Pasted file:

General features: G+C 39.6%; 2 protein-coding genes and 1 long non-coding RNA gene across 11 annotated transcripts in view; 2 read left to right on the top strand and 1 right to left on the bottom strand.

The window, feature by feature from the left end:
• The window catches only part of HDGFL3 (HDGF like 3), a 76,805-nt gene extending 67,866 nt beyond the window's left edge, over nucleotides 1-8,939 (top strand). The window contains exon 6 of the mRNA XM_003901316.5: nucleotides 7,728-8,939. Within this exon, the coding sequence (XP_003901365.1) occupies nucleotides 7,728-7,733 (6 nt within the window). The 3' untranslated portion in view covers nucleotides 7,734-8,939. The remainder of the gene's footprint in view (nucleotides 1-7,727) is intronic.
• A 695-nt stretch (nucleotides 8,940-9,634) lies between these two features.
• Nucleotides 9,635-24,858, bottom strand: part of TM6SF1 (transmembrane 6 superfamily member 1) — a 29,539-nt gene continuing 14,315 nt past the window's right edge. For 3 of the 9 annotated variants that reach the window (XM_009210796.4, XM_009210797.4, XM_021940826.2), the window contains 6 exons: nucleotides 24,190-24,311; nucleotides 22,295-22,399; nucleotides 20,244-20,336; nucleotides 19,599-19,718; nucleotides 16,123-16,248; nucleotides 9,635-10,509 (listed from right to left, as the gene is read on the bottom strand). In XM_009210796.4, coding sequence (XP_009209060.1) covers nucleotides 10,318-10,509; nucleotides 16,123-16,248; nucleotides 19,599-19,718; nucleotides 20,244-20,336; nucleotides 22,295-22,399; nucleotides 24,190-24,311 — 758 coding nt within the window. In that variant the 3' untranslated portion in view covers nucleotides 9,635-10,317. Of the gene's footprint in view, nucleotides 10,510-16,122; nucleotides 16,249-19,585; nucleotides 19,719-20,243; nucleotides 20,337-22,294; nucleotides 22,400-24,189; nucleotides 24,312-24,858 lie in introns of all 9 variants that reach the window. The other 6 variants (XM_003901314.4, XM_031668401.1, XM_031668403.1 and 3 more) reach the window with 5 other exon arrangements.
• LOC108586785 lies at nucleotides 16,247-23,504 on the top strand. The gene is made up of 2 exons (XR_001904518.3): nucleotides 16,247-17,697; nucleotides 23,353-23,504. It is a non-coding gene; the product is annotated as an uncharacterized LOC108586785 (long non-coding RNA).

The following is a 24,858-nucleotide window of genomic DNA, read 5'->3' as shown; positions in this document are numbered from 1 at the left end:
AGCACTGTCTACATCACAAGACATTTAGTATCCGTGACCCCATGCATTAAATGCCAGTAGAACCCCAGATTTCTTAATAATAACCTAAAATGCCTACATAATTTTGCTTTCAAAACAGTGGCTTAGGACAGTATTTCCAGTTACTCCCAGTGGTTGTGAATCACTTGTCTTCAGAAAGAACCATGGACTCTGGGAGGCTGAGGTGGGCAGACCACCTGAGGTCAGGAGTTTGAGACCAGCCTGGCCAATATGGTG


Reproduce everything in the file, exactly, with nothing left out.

General features: G+C 39.6%; 2 protein-coding genes and 1 long non-coding RNA gene across 11 annotated transcripts in view; 2 read left to right on the top strand and 1 right to left on the bottom strand.

The window, feature by feature from the left end:
• The window catches only part of HDGFL3 (HDGF like 3), a 76,805-nt gene extending 67,866 nt beyond the window's left edge, over nucleotides 1-8,939 (top strand). The window contains exon 6 of the mRNA XM_003901316.5: nucleotides 7,728-8,939. Within this exon, the coding sequence (XP_003901365.1) occupies nucleotides 7,728-7,733 (6 nt within the window). The 3' untranslated portion in view covers nucleotides 7,734-8,939. The remainder of the gene's footprint in view (nucleotides 1-7,727) is intronic.
• A 695-nt stretch (nucleotides 8,940-9,634) lies between these two features.
• Nucleotides 9,635-24,858, bottom strand: part of TM6SF1 (transmembrane 6 superfamily member 1) — a 29,539-nt gene continuing 14,315 nt past the window's right edge. For 3 of the 9 annotated variants that reach the window (XM_009210796.4, XM_009210797.4, XM_021940826.2), the window contains 6 exons: nucleotides 24,190-24,311; nucleotides 22,295-22,399; nucleotides 20,244-20,336; nucleotides 19,599-19,718; nucleotides 16,123-16,248; nucleotides 9,635-10,509 (listed from right to left, as the gene is read on the bottom strand). In XM_009210796.4, coding sequence (XP_009209060.1) covers nucleotides 10,318-10,509; nucleotides 16,123-16,248; nucleotides 19,599-19,718; nucleotides 20,244-20,336; nucleotides 22,295-22,399; nucleotides 24,190-24,311 — 758 coding nt within the window. In that variant the 3' untranslated portion in view covers nucleotides 9,635-10,317. Of the gene's footprint in view, nucleotides 10,510-16,122; nucleotides 16,249-19,585; nucleotides 19,719-20,243; nucleotides 20,337-22,294; nucleotides 22,400-24,189; nucleotides 24,312-24,858 lie in introns of all 9 variants that reach the window. The other 6 variants (XM_003901314.4, XM_031668401.1, XM_031668403.1 and 3 more) reach the window with 5 other exon arrangements.
• LOC108586785 lies at nucleotides 16,247-23,504 on the top strand. The gene is made up of 2 exons (XR_001904518.3): nucleotides 16,247-17,697; nucleotides 23,353-23,504. It is a non-coding gene; the product is annotated as an uncharacterized LOC108586785 (long non-coding RNA).

The following is a 24,858-nucleotide window of genomic DNA, read 5'->3' as shown; positions in this document are numbered from 1 at the left end:
AGCACTGTCTACATCACAAGACATTTAGTATCCGTGACCCCATGCATTAAATGCCAGTAGAACCCCAGATTTCTTAATAATAACCTAAAATGCCTACATAATTTTGCTTTCAAAACAGTGGCTTAGGACAGTATTTCCAGTTACTCCCAGTGGTTGTGAATCACTTGTCTTCAGAAAGAACCATGGACTCTGGGAGGCTGAGGTGGGCAGACCACCTGAGGTCAGGAGTTTGAGACCAGCCTGGCCAATATGGTG